As suggested by its title, Allen Ginsberg’s game-changing poem “Howl” is essentially performative — so is Howl, the Sundance-opening quasi-biographical movie by Oscar-winning documentarians Rob Epstein and Jeffrey Friedman.
Howl the movie not only touches on Ginsberg’s early life (and successful coming-out) but also dramatizes the poem’s obscenity trial, the talk of San Francisco in late 1957. It’s broadly played by a number of name actors: David Strathairn (baffled prosecuting attorney), Jon Hamm (cool defense attorney), Bob Balaban (judge), Jeff Daniels (laughable expert witness for the prosecution), Mary-Louise Parker (ditto), and Treat Williams (professorial defense witness Mark Schorer). Most compelling by far is James Franco as Ginsberg, successfully nailing the poet’s incantatory style, even while providing that voice with a movie star’s glamorous vessel.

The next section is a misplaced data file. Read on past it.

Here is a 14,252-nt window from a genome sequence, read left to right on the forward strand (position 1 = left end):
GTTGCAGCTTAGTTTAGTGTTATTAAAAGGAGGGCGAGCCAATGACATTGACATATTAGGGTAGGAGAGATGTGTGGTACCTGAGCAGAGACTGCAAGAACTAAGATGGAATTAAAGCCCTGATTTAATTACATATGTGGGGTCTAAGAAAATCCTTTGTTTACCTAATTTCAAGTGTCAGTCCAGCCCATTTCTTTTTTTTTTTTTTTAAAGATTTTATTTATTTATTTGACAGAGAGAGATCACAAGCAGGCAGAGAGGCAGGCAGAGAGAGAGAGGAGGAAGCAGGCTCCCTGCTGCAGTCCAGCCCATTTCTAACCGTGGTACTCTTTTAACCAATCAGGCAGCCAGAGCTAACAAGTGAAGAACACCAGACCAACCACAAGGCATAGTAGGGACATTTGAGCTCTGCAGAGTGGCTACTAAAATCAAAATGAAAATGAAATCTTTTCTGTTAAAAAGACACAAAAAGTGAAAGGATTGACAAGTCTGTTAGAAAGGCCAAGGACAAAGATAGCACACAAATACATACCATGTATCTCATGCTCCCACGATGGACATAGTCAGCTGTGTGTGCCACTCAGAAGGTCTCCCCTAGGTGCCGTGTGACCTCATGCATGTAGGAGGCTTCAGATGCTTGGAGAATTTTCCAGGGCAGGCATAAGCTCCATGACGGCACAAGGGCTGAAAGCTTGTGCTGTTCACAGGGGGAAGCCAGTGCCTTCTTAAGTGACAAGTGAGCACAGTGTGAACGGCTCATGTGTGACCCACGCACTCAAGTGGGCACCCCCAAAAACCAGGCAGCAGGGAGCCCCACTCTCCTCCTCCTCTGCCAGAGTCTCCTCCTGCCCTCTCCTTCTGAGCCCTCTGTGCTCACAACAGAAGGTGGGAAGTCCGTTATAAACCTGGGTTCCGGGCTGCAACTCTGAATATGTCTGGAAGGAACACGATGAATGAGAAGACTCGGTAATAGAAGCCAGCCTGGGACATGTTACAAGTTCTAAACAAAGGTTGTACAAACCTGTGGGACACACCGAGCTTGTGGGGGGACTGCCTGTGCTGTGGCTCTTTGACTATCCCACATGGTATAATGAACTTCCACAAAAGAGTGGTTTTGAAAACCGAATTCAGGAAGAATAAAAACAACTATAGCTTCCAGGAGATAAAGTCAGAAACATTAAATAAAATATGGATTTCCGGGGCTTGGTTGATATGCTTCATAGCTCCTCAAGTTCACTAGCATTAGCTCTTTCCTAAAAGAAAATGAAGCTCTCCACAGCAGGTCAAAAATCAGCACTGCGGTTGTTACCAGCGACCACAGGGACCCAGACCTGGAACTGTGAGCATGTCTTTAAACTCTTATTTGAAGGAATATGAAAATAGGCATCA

Splendid as Franco’s literal characterization and overheated line readings can be, art director Eric Drooker’s literal-minded animated interpretation of “Howl” (haunted vortex of lonely crowd alienation, “what now little man?” monochromatic fascist madness) are as sodden as a cold latke — as well as a distraction.
Basically, Epstein and Friedman are feel-good filmmakers — their Ginsberg has one of the shortest, most successful bouts of psychotherapy in history. But is it really necessary to affirm the poem’s ecstatic footnote (“Holy! Holy! Holy!”) with a montage of smiling reaction shots?